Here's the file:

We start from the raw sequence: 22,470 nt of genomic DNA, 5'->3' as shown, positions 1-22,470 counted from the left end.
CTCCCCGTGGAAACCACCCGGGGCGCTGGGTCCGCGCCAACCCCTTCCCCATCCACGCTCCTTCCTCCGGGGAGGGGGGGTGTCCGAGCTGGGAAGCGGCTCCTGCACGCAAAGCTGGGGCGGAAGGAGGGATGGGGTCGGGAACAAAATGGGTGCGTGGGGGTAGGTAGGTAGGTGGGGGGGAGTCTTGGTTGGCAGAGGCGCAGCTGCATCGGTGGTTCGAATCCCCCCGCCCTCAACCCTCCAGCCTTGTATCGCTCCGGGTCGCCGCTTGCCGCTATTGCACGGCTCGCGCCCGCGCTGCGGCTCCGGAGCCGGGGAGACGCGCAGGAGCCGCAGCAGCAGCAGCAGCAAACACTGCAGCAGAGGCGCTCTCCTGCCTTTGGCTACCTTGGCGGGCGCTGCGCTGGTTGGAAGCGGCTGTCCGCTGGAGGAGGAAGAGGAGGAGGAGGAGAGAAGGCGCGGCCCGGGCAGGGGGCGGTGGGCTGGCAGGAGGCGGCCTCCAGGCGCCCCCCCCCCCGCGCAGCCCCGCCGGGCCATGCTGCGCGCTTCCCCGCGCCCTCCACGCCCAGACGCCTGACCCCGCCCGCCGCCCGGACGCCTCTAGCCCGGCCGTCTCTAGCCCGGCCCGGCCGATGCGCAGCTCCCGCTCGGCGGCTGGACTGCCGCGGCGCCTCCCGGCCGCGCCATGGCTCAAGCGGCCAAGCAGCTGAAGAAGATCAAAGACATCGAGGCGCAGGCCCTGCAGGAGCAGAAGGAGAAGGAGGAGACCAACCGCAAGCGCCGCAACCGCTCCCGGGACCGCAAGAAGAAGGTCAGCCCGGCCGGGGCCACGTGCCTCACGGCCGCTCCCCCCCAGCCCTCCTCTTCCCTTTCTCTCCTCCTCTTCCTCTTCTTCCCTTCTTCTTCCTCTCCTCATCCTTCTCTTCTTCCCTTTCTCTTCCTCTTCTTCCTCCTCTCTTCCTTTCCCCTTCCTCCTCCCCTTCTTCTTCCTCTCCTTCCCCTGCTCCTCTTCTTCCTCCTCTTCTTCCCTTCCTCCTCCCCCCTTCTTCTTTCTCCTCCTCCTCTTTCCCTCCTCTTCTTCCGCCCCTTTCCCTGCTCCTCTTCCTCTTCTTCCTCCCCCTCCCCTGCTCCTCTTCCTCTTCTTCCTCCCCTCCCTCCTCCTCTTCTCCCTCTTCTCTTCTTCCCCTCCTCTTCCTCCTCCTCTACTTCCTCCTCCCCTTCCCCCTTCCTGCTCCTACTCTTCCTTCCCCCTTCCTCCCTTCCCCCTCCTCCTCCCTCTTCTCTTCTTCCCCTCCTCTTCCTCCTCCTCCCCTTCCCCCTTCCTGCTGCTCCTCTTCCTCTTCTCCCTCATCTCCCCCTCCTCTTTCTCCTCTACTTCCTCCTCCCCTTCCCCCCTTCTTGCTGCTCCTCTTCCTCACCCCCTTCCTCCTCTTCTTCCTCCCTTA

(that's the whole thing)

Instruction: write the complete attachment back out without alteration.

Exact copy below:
We start from the raw sequence: 22,470 nt of genomic DNA, 5'->3' as shown, positions 1-22,470 counted from the left end.
CTCCCCGTGGAAACCACCCGGGGCGCTGGGTCCGCGCCAACCCCTTCCCCATCCACGCTCCTTCCTCCGGGGAGGGGGGGTGTCCGAGCTGGGAAGCGGCTCCTGCACGCAAAGCTGGGGCGGAAGGAGGGATGGGGTCGGGAACAAAATGGGTGCGTGGGGGTAGGTAGGTAGGTGGGGGGGAGTCTTGGTTGGCAGAGGCGCAGCTGCATCGGTGGTTCGAATCCCCCCGCCCTCAACCCTCCAGCCTTGTATCGCTCCGGGTCGCCGCTTGCCGCTATTGCACGGCTCGCGCCCGCGCTGCGGCTCCGGAGCCGGGGAGACGCGCAGGAGCCGCAGCAGCAGCAGCAGCAAACACTGCAGCAGAGGCGCTCTCCTGCCTTTGGCTACCTTGGCGGGCGCTGCGCTGGTTGGAAGCGGCTGTCCGCTGGAGGAGGAAGAGGAGGAGGAGGAGAGAAGGCGCGGCCCGGGCAGGGGGCGGTGGGCTGGCAGGAGGCGGCCTCCAGGCGCCCCCCCCCCCGCGCAGCCCCGCCGGGCCATGCTGCGCGCTTCCCCGCGCCCTCCACGCCCAGACGCCTGACCCCGCCCGCCGCCCGGACGCCTCTAGCCCGGCCGTCTCTAGCCCGGCCCGGCCGATGCGCAGCTCCCGCTCGGCGGCTGGACTGCCGCGGCGCCTCCCGGCCGCGCCATGGCTCAAGCGGCCAAGCAGCTGAAGAAGATCAAAGACATCGAGGCGCAGGCCCTGCAGGAGCAGAAGGAGAAGGAGGAGACCAACCGCAAGCGCCGCAACCGCTCCCGGGACCGCAAGAAGAAGGTCAGCCCGGCCGGGGCCACGTGCCTCACGGCCGCTCCCCCCCAGCCCTCCTCTTCCCTTTCTCTCCTCCTCTTCCTCTTCTTCCCTTCTTCTTCCTCTCCTCATCCTTCTCTTCTTCCCTTTCTCTTCCTCTTCTTCCTCCTCTCTTCCTTTCCCCTTCCTCCTCCCCTTCTTCTTCCTCTCCTTCCCCTGCTCCTCTTCTTCCTCCTCTTCTTCCCTTCCTCCTCCCCCCTTCTTCTTTCTCCTCCTCCTCTTTCCCTCCTCTTCTTCCGCCCCTTTCCCTGCTCCTCTTCCTCTTCTTCCTCCCCCTCCCCTGCTCCTCTTCCTCTTCTTCCTCCCCTCCCTCCTCCTCTTCTCCCTCTTCTCTTCTTCCCCTCCTCTTCCTCCTCCTCTACTTCCTCCTCCCCTTCCCCCTTCCTGCTCCTACTCTTCCTTCCCCCTTCCTCCCTTCCCCCTCCTCCTCCCTCTTCTCTTCTTCCCCTCCTCTTCCTCCTCCTCCCCTTCCCCCTTCCTGCTGCTCCTCTTCCTCTTCTCCCTCATCTCCCCCTCCTCTTTCTCCTCTACTTCCTCCTCCCCTTCCCCCCTTCTTGCTGCTCCTCTTCCTCACCCCCTTCCTCCTCTTCTTCCTCCCTTA